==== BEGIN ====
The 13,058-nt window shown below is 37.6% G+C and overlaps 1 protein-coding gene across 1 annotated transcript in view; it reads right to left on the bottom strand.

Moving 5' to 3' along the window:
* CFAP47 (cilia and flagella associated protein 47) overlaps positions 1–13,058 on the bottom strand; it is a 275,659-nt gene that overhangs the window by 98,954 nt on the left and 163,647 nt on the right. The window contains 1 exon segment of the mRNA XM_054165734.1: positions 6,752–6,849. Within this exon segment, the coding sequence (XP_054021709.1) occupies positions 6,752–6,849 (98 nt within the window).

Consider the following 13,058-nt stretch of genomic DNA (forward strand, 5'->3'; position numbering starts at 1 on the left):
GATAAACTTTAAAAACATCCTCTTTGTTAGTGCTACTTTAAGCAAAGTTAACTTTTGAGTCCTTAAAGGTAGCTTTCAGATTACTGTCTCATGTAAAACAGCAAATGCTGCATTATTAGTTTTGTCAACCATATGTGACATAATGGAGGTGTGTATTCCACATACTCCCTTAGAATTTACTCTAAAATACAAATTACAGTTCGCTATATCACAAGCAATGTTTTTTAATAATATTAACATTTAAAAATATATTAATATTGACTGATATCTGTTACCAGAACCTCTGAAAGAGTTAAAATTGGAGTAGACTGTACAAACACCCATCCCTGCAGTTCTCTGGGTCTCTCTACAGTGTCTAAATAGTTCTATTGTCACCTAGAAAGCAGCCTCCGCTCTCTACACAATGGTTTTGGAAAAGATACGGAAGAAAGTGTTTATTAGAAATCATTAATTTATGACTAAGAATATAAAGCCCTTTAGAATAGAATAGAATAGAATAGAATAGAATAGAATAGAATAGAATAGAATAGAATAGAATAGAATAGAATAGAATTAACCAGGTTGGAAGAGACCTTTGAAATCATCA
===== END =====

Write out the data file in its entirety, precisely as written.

The 13,058-nt window shown below is 37.6% G+C and overlaps 1 protein-coding gene across 1 annotated transcript in view; it reads right to left on the bottom strand.

Moving 5' to 3' along the window:
* CFAP47 (cilia and flagella associated protein 47) overlaps positions 1–13,058 on the bottom strand; it is a 275,659-nt gene that overhangs the window by 98,954 nt on the left and 163,647 nt on the right. The window contains 1 exon segment of the mRNA XM_054165734.1: positions 6,752–6,849. Within this exon segment, the coding sequence (XP_054021709.1) occupies positions 6,752–6,849 (98 nt within the window).

Consider the following 13,058-nt stretch of genomic DNA (forward strand, 5'->3'; position numbering starts at 1 on the left):
GATAAACTTTAAAAACATCCTCTTTGTTAGTGCTACTTTAAGCAAAGTTAACTTTTGAGTCCTTAAAGGTAGCTTTCAGATTACTGTCTCATGTAAAACAGCAAATGCTGCATTATTAGTTTTGTCAACCATATGTGACATAATGGAGGTGTGTATTCCACATACTCCCTTAGAATTTACTCTAAAATACAAATTACAGTTCGCTATATCACAAGCAATGTTTTTTAATAATATTAACATTTAAAAATATATTAATATTGACTGATATCTGTTACCAGAACCTCTGAAAGAGTTAAAATTGGAGTAGACTGTACAAACACCCATCCCTGCAGTTCTCTGGGTCTCTCTACAGTGTCTAAATAGTTCTATTGTCACCTAGAAAGCAGCCTCCGCTCTCTACACAATGGTTTTGGAAAAGATACGGAAGAAAGTGTTTATTAGAAATCATTAATTTATGACTAAGAATATAAAGCCCTTTAGAATAGAATAGAATAGAATAGAATAGAATAGAATAGAATAGAATAGAATAGAATAGAATAGAATAGAATAGAATTAACCAGGTTGGAAGAGACCTTTGAAATCATCA